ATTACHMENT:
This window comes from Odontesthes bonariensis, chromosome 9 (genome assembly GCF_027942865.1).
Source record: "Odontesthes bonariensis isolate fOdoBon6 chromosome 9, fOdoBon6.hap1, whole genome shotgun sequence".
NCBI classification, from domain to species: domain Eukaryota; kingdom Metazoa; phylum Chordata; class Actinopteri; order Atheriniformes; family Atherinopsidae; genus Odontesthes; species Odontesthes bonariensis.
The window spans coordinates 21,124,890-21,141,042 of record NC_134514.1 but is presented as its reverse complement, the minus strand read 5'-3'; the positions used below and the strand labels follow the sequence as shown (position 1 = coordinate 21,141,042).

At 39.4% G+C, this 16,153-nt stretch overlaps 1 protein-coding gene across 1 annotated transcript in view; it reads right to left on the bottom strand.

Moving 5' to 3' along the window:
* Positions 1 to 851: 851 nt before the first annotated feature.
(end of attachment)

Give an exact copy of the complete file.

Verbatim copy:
This window comes from Odontesthes bonariensis, chromosome 9 (genome assembly GCF_027942865.1).
Source record: "Odontesthes bonariensis isolate fOdoBon6 chromosome 9, fOdoBon6.hap1, whole genome shotgun sequence".
NCBI classification, from domain to species: domain Eukaryota; kingdom Metazoa; phylum Chordata; class Actinopteri; order Atheriniformes; family Atherinopsidae; genus Odontesthes; species Odontesthes bonariensis.
The window spans coordinates 21,124,890-21,141,042 of record NC_134514.1 but is presented as its reverse complement, the minus strand read 5'-3'; the positions used below and the strand labels follow the sequence as shown (position 1 = coordinate 21,141,042).

At 39.4% G+C, this 16,153-nt stretch overlaps 1 protein-coding gene across 1 annotated transcript in view; it reads right to left on the bottom strand.

Moving 5' to 3' along the window:
* Positions 1 to 851: 851 nt before the first annotated feature.